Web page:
When your spouse's doctors advise a healthier diet and exercise but you don't see those changes being made at home, you're likely to want to take action. As a supportive spouse, you want to help your loved one live a long time, avoid medical procedures and illnesses, and cut down on that handful of prescription pills each morning and night.
First, accept that change may not come easily. In later years, we become creatures of habit, and some of our comfort foods will be quite difficult to give up or limit. Your spouse may fight your suggestions or rebel against your strict rules. Be gentle and remind him or her that you're acting out of love and concern.
Aim for 30 minutes of exercise a day. "Lead by example," says Nicole Clancy, a certified fitness trainer and medical exercise specialist. Rather than be a nag when you encourage your spouse to go for a walk, "say, 'It's a beautiful day outside; let's walk to breakfast,'" Clancy says. "'The grandkids will be here soon; let's walk to the corner to greet them.' 'Parking is a bit tight; let's walk from the dry cleaners to the pharmacy.'"
Clancy suggests combining exercise with social outings. "Exercise is way more fun if we're doing it with our friends," she says. "For example, coordinate a coffee group after the morning gym visit. Schedule a walk-and-talk visit with longtime neighbors who've been traveling. Enlist the help of an exercise professional and plan for a small group circuit class along with your favorite music. The small informal fitness format will be less intimidating." If your spouse prefers solo exercise, arrange for him or her to swim laps in the pool while you do your water aerobics.
Many seniors are signing up for charity walks or bike ride events. "Encouraging friendly competition or goal setting is an instant way to improve motivation for ourselves and others," Clancy says. "Register to participate in an event that supports a cause near and dear to your heart. Many communities sponsor walking or athletic events with a local nonprofit as the beneficiary. Your spouse will be inspired to head out for daily walks to prep for the event, knowing his/her participation is raising awareness. Encourage others to join you, and form a team. Choosing to participate in honor of a loved one will also encourage activity. Make the outing about the cause, not the fitness."
Improving your spouse's diet can be a challenge if he or she enjoys fast food or nighttime snacks, so endeavor to introduce healthier options gradually. It's a wise idea to speak with your doctor or a nutritionist in order to learn what's advised for your spouse's particular health issues. You might be encouraged to make hearty minestrone as a dinner once a week, switch from 2 percent milk to 1 percent, add leafy greens to stews, or drink more green tea.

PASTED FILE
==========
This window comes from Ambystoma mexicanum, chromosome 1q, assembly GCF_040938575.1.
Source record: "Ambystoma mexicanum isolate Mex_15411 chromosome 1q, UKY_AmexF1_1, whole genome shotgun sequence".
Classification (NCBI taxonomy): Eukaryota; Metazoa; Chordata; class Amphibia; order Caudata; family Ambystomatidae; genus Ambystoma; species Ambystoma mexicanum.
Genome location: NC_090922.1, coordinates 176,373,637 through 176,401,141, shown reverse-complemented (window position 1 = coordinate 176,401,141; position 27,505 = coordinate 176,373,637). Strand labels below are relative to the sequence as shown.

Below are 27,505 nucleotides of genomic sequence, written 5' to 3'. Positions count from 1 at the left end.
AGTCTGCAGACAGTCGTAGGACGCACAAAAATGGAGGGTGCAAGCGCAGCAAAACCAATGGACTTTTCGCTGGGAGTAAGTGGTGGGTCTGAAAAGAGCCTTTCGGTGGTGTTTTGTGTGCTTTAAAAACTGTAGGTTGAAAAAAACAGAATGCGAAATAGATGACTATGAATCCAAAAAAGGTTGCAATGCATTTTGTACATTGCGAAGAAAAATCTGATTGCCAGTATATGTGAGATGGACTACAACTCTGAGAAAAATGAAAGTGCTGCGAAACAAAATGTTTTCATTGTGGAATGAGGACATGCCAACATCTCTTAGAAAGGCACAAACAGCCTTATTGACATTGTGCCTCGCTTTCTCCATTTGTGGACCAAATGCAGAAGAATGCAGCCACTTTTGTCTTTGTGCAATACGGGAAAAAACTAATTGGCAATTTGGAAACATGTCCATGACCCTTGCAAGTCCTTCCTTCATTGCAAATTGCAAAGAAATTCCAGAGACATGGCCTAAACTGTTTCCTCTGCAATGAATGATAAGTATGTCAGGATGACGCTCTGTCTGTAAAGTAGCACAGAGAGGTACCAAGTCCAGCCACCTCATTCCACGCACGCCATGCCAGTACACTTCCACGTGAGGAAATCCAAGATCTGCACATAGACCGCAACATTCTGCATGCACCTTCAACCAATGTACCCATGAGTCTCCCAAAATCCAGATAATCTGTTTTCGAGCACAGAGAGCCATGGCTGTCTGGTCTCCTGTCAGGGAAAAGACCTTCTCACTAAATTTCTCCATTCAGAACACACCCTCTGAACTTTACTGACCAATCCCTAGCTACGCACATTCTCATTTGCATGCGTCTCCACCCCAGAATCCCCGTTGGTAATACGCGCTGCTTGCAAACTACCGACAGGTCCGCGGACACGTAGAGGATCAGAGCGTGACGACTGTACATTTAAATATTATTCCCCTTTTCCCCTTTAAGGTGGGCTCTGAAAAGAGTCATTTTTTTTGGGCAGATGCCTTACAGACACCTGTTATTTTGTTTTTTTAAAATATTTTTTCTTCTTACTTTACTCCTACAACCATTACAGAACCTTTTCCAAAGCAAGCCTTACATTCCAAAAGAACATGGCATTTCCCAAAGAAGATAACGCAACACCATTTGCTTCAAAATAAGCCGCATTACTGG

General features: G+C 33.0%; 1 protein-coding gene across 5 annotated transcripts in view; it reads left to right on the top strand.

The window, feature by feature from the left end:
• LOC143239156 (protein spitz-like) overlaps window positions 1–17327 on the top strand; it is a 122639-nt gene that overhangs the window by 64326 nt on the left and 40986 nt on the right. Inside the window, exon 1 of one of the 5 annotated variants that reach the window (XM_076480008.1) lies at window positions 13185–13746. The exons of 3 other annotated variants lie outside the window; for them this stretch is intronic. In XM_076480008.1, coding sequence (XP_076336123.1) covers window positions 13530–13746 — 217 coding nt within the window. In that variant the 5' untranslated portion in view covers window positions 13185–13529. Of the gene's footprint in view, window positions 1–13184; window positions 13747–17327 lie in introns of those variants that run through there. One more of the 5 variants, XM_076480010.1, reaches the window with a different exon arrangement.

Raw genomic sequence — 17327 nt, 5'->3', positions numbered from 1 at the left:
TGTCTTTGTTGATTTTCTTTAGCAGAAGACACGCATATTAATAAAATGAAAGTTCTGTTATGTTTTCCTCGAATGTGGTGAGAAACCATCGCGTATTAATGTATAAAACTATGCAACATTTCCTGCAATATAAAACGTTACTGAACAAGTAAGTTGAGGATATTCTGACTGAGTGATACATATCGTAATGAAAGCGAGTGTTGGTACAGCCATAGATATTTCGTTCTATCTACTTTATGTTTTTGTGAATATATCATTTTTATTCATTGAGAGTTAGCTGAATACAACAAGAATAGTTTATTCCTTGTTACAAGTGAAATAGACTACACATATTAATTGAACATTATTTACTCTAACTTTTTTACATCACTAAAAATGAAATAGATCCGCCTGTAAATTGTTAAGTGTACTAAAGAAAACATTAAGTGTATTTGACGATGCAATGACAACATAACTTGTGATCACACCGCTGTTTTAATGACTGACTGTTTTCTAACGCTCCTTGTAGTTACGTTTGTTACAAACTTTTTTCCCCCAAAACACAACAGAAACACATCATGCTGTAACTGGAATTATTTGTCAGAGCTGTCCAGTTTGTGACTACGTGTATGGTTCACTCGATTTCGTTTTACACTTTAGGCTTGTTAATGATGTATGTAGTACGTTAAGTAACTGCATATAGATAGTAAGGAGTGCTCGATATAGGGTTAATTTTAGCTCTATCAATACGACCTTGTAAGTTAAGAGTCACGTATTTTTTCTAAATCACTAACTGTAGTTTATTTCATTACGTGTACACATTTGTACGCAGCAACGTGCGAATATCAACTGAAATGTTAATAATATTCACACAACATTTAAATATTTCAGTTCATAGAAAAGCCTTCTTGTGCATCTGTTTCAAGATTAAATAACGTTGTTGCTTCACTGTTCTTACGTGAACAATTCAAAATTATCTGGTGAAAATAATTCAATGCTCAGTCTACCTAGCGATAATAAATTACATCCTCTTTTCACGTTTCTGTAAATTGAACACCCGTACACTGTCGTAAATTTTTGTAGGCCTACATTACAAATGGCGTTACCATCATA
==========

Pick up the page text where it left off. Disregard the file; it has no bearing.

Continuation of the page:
Linda Hollinger-Smith, Ph.D., vice president of Mather LifeWays Institute on Aging, says: "Nutritional needs change as we age. Older adults must ensure they're consuming the right kind and the right amount of food. One of the main goals for older adults' diets is to increase nutrition while intaking fewer calories. This can be done by consuming daily recommended servings of fresh fruits and vegetables, consuming more fiber and including low-fat, high-protein meats into your diet. In general, older adults should avoid anything containing sugar, salt and caffeine -- basically anything that may interfere with organ function or digestion.
"Also avoid saturated fats, trans fats and cholesterol -- such as red meat, cheese, any type of junk food (chips, crackers, ice cream) and prepackaged or frozen meals, because eating too much of any of these may increase the risk of heart disease. As you support your spouse, start by serving fruits at breakfast and as desserts and trying new recipes to add more antioxidant-, fiber- and calcium-rich foods to your weekly menus. An immediate change you can make is to eat monounsaturated and polyunsaturated fats -- found in fish, nuts and vegetable oils -- to reduce saturated fat calories in your diet. And eating a diet rich in potassium helps counterbalance sodium's harmful effects on blood pressure."
Sleep is an important health element. Without it, our bodies and minds don't function as they should. "Contrary to popular belief, older adults require as much sleep as they did when they were younger," Hollinger-Smith says. So encourage a regular sleep schedule, which might involve eliminating nighttime snacks and going to bed a half-hour earlier.
Praise your spouse when he or she makes a smarter health choice, and celebrate when your spouse receives better medical test results from your new, healthier lifestyle.